I settled onto the stool at Photoworks, ready to have a passport photo taken. I cocked my head, lifted my chin and grinned.
“Don’t smile!” Alex Fernandez, Photoworks owner and experienced passport photographer, told me.
“Don’t smile,” he repeated. “It’s not allowed in passport photos.”
“Why in the world not?”
“Because the people at customs want to know what you really look like.”
And so I complied, even though I like to think of myself as a smiley person. Not surprisingly, the picture turned out terrible. It’s far worse than my driver’s license picture, taken way back in 2009. Eight years passing could explain the difference, but I think it’s more that my head is cocked, my chin is lifted and I’m smiling in the driver’s license photo.
I could hardly wait to get home and research the “no smile” rule. I learned some interesting stuff. Both the U.S. Department of State and the International Civil Aviation Organization have instituted passport rules designed to help thwart terrorism and other crimes, including pretending to be someone you’re not.
One of their strategies uses facial recognition biometrics, which scans 14 to 20 points on a human face and measures such things as eyes, nose and lips and the distance between them and then feeds that information into a computer. When you go through any passport security checkpoint, a camera scans your face. A computer then performs complex mathematical calculations and decides if the real you is a close enough match to your passport photo to allow you through security.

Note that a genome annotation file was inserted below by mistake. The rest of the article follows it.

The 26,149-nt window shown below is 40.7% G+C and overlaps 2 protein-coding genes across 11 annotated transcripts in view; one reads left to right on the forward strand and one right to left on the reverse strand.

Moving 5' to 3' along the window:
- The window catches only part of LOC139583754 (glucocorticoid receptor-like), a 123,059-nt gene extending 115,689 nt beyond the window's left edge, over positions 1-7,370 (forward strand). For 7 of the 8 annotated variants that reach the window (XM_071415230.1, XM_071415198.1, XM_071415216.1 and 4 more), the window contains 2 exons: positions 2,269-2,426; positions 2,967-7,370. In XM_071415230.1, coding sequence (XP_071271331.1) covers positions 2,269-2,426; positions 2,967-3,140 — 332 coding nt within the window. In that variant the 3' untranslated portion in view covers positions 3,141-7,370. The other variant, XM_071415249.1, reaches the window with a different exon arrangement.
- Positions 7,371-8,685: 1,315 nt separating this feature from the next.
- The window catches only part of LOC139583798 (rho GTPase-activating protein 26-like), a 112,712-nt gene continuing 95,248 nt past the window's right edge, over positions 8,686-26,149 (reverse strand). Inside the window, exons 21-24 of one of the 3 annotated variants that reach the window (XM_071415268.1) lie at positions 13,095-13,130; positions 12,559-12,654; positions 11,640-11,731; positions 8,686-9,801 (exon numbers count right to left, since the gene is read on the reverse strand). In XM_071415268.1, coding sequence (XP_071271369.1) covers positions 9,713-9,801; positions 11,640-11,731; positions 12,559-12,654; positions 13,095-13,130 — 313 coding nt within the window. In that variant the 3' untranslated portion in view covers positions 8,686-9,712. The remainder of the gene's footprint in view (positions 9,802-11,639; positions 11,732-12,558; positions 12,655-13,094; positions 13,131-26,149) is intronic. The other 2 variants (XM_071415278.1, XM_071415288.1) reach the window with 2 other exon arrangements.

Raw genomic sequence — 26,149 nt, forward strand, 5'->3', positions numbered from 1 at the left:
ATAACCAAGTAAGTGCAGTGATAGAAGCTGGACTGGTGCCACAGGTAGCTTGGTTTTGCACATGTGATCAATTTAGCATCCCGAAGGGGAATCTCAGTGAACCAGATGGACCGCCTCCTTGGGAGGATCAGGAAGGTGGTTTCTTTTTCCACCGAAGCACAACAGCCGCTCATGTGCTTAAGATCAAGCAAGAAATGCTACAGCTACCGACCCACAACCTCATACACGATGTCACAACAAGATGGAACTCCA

Pretty cool, huh?
The kicker is that anything that distorts those measurements, including eyeglasses, hair covering too much of your face or—you guessed it—a smile, changes your face to the extent that the facial recognition software might not recognize you. You’re also not allowed to wear any head coverings, including hats, scarves, headbands or bandanas unless they’ve been officially authorized as necessary for medical or religious reasons.
The good news is that you don’t have to get a new passport photo if you’ve grown or shaved a beard or changed hair color. But if you’ve undergone significant facial surgery or trauma, added or removed significant facial piercing or tattoos, had a significant weight loss or gain or made a gender transition, you do.
That’s a lot of rules, but it’s good to know there’s a reason for them. My big dilemma now that I have a passport photo: should I begin using it to accompany this column rather than the photo I’m using now? Tune in next week to learn what I decided.
(December 31, 2017)